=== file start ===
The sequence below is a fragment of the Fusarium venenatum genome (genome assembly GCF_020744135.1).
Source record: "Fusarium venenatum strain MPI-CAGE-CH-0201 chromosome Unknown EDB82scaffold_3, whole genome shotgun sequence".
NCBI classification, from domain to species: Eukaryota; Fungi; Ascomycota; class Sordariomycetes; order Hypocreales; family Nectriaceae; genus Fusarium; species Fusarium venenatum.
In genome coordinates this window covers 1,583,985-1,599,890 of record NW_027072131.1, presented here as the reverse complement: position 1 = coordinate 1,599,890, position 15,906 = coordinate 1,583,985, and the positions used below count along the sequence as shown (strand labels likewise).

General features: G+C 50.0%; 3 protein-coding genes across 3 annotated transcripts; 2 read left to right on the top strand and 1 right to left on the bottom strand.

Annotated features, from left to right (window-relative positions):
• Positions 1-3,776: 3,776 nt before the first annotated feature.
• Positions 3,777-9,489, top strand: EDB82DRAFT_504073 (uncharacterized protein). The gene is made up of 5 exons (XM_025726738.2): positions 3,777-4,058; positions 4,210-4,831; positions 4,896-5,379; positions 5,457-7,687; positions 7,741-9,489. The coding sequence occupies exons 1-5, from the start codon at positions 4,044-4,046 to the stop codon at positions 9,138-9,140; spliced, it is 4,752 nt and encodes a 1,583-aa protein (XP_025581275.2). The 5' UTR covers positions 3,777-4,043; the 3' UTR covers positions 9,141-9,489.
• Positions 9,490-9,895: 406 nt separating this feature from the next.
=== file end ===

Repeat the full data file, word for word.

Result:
The sequence below is a fragment of the Fusarium venenatum genome (genome assembly GCF_020744135.1).
Source record: "Fusarium venenatum strain MPI-CAGE-CH-0201 chromosome Unknown EDB82scaffold_3, whole genome shotgun sequence".
NCBI classification, from domain to species: Eukaryota; Fungi; Ascomycota; class Sordariomycetes; order Hypocreales; family Nectriaceae; genus Fusarium; species Fusarium venenatum.
In genome coordinates this window covers 1,583,985-1,599,890 of record NW_027072131.1, presented here as the reverse complement: position 1 = coordinate 1,599,890, position 15,906 = coordinate 1,583,985, and the positions used below count along the sequence as shown (strand labels likewise).

General features: G+C 50.0%; 3 protein-coding genes across 3 annotated transcripts; 2 read left to right on the top strand and 1 right to left on the bottom strand.

Annotated features, from left to right (window-relative positions):
• Positions 1-3,776: 3,776 nt before the first annotated feature.
• Positions 3,777-9,489, top strand: EDB82DRAFT_504073 (uncharacterized protein). The gene is made up of 5 exons (XM_025726738.2): positions 3,777-4,058; positions 4,210-4,831; positions 4,896-5,379; positions 5,457-7,687; positions 7,741-9,489. The coding sequence occupies exons 1-5, from the start codon at positions 4,044-4,046 to the stop codon at positions 9,138-9,140; spliced, it is 4,752 nt and encodes a 1,583-aa protein (XP_025581275.2). The 5' UTR covers positions 3,777-4,043; the 3' UTR covers positions 9,141-9,489.
• Positions 9,490-9,895: 406 nt separating this feature from the next.